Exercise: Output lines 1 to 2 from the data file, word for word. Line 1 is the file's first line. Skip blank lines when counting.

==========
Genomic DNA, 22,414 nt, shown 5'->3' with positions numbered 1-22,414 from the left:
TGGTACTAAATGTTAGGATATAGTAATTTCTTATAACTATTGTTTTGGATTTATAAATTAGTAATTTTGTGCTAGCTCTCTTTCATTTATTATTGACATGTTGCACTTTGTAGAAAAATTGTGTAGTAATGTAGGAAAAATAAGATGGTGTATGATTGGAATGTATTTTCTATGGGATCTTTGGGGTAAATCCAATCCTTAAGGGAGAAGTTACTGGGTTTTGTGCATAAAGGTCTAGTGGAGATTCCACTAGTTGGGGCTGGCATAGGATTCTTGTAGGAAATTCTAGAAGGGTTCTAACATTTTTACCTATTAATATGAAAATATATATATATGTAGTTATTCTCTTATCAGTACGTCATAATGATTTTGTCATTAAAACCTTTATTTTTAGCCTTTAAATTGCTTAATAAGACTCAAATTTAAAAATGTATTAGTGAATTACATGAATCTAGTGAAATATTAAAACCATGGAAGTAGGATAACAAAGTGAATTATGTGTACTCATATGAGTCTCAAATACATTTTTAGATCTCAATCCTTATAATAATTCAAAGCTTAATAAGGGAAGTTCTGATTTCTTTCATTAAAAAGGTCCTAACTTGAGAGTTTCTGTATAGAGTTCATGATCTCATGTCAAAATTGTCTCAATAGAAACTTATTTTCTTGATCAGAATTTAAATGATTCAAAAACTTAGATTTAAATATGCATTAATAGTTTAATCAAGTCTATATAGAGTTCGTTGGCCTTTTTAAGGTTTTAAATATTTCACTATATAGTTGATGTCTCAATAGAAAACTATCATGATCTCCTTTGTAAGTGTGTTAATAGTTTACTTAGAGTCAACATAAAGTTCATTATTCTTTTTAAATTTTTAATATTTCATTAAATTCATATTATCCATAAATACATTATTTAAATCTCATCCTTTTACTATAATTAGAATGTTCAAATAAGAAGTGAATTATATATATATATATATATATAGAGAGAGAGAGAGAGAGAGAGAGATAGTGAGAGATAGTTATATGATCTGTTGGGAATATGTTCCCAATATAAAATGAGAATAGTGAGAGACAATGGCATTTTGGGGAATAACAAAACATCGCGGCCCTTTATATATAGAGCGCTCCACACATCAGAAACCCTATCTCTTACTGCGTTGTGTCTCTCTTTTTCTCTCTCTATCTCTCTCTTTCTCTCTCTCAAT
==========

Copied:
Genomic DNA, 22,414 nt, shown 5'->3' with positions numbered 1-22,414 from the left:
TGGTACTAAATGTTAGGATATAGTAATTTCTTATAACTATTGTTTTGGATTTATAAATTAGTAATTTTGTGCTAGCTCTCTTTCATTTATTATTGACATGTTGCACTTTGTAGAAAAATTGTGTAGTAATGTAGGAAAAATAAGATGGTGTATGATTGGAATGTATTTTCTATGGGATCTTTGGGGTAAATCCAATCCTTAAGGGAGAAGTTACTGGGTTTTGTGCATAAAGGTCTAGTGGAGATTCCACTAGTTGGGGCTGGCATAGGATTCTTGTAGGAAATTCTAGAAGGGTTCTAACATTTTTACCTATTAATATGAAAATATATATATATGTAGTTATTCTCTTATCAGTACGTCATAATGATTTTGTCATTAAAACCTTTATTTTTAGCCTTTAAATTGCTTAATAAGACTCAAATTTAAAAATGTATTAGTGAATTACATGAATCTAGTGAAATATTAAAACCATGGAAGTAGGATAACAAAGTGAATTATGTGTACTCATATGAGTCTCAAATACATTTTTAGATCTCAATCCTTATAATAATTCAAAGCTTAATAAGGGAAGTTCTGATTTCTTTCATTAAAAAGGTCCTAACTTGAGAGTTTCTGTATAGAGTTCATGATCTCATGTCAAAATTGTCTCAATAGAAACTTATTTTCTTGATCAGAATTTAAATGATTCAAAAACTTAGATTTAAATATGCATTAATAGTTTAATCAAGTCTATATAGAGTTCGTTGGCCTTTTTAAGGTTTTAAATATTTCACTATATAGTTGATGTCTCAATAGAAAACTATCATGATCTCCTTTGTAAGTGTGTTAATAGTTTACTTAGAGTCAACATAAAGTTCATTATTCTTTTTAAATTTTTAATATTTCATTAAATTCATATTATCCATAAATACATTATTTAAATCTCATCCTTTTACTATAATTAGAATGTTCAAATAAGAAGTGAATTATATATATATATATATATATAGAGAGAGAGAGAGAGAGAGAGAGATAGTGAGAGATAGTTATATGATCTGTTGGGAATATGTTCCCAATATAAAATGAGAATAGTGAGAGACAATGGCATTTTGGGGAATAACAAAACATCGCGGCCCTTTATATATAGAGCGCTCCACACATCAGAAACCCTATCTCTTACTGCGTTGTGTCTCTCTTTTTCTCTCTCTATCTCTCTCTTTCTCTCTCTCAAT